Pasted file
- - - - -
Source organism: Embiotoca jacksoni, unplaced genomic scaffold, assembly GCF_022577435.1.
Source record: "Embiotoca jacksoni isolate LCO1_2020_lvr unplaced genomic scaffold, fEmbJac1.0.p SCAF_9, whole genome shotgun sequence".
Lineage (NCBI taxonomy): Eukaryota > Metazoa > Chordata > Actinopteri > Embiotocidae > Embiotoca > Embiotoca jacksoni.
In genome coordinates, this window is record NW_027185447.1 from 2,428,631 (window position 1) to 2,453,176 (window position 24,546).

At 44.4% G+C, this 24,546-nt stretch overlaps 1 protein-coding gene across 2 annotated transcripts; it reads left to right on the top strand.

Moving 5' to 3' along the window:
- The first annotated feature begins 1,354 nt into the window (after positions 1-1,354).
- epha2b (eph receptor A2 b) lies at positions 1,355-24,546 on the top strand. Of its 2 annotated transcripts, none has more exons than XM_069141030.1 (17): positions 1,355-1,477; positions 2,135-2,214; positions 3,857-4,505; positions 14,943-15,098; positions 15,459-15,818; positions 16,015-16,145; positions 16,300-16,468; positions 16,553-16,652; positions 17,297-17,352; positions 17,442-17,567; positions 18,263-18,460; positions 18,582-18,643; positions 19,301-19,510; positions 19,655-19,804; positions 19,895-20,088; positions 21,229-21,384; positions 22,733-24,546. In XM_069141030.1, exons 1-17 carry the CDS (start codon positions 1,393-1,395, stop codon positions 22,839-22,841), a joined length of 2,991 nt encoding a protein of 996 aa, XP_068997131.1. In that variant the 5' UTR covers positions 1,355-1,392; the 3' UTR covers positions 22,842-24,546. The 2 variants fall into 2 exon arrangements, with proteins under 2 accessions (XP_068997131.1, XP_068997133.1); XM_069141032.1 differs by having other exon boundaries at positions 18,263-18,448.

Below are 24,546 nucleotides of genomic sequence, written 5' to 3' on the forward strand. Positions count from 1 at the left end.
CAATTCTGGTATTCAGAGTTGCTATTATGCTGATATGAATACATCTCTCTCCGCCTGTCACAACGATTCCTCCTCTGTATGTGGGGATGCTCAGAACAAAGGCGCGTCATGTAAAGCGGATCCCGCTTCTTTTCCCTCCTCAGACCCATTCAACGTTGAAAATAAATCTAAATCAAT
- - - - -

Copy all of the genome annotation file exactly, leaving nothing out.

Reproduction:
Source organism: Embiotoca jacksoni, unplaced genomic scaffold, assembly GCF_022577435.1.
Source record: "Embiotoca jacksoni isolate LCO1_2020_lvr unplaced genomic scaffold, fEmbJac1.0.p SCAF_9, whole genome shotgun sequence".
Lineage (NCBI taxonomy): Eukaryota > Metazoa > Chordata > Actinopteri > Embiotocidae > Embiotoca > Embiotoca jacksoni.
In genome coordinates, this window is record NW_027185447.1 from 2,428,631 (window position 1) to 2,453,176 (window position 24,546).

At 44.4% G+C, this 24,546-nt stretch overlaps 1 protein-coding gene across 2 annotated transcripts; it reads left to right on the top strand.

Moving 5' to 3' along the window:
- The first annotated feature begins 1,354 nt into the window (after positions 1-1,354).
- epha2b (eph receptor A2 b) lies at positions 1,355-24,546 on the top strand. Of its 2 annotated transcripts, none has more exons than XM_069141030.1 (17): positions 1,355-1,477; positions 2,135-2,214; positions 3,857-4,505; positions 14,943-15,098; positions 15,459-15,818; positions 16,015-16,145; positions 16,300-16,468; positions 16,553-16,652; positions 17,297-17,352; positions 17,442-17,567; positions 18,263-18,460; positions 18,582-18,643; positions 19,301-19,510; positions 19,655-19,804; positions 19,895-20,088; positions 21,229-21,384; positions 22,733-24,546. In XM_069141030.1, exons 1-17 carry the CDS (start codon positions 1,393-1,395, stop codon positions 22,839-22,841), a joined length of 2,991 nt encoding a protein of 996 aa, XP_068997131.1. In that variant the 5' UTR covers positions 1,355-1,392; the 3' UTR covers positions 22,842-24,546. The 2 variants fall into 2 exon arrangements, with proteins under 2 accessions (XP_068997131.1, XP_068997133.1); XM_069141032.1 differs by having other exon boundaries at positions 18,263-18,448.

Below are 24,546 nucleotides of genomic sequence, written 5' to 3' on the forward strand. Positions count from 1 at the left end.
CAATTCTGGTATTCAGAGTTGCTATTATGCTGATATGAATACATCTCTCTCCGCCTGTCACAACGATTCCTCCTCTGTATGTGGGGATGCTCAGAACAAAGGCGCGTCATGTAAAGCGGATCCCGCTTCTTTTCCCTCCTCAGACCCATTCAACGTTGAAAATAAATCTAAATCAAT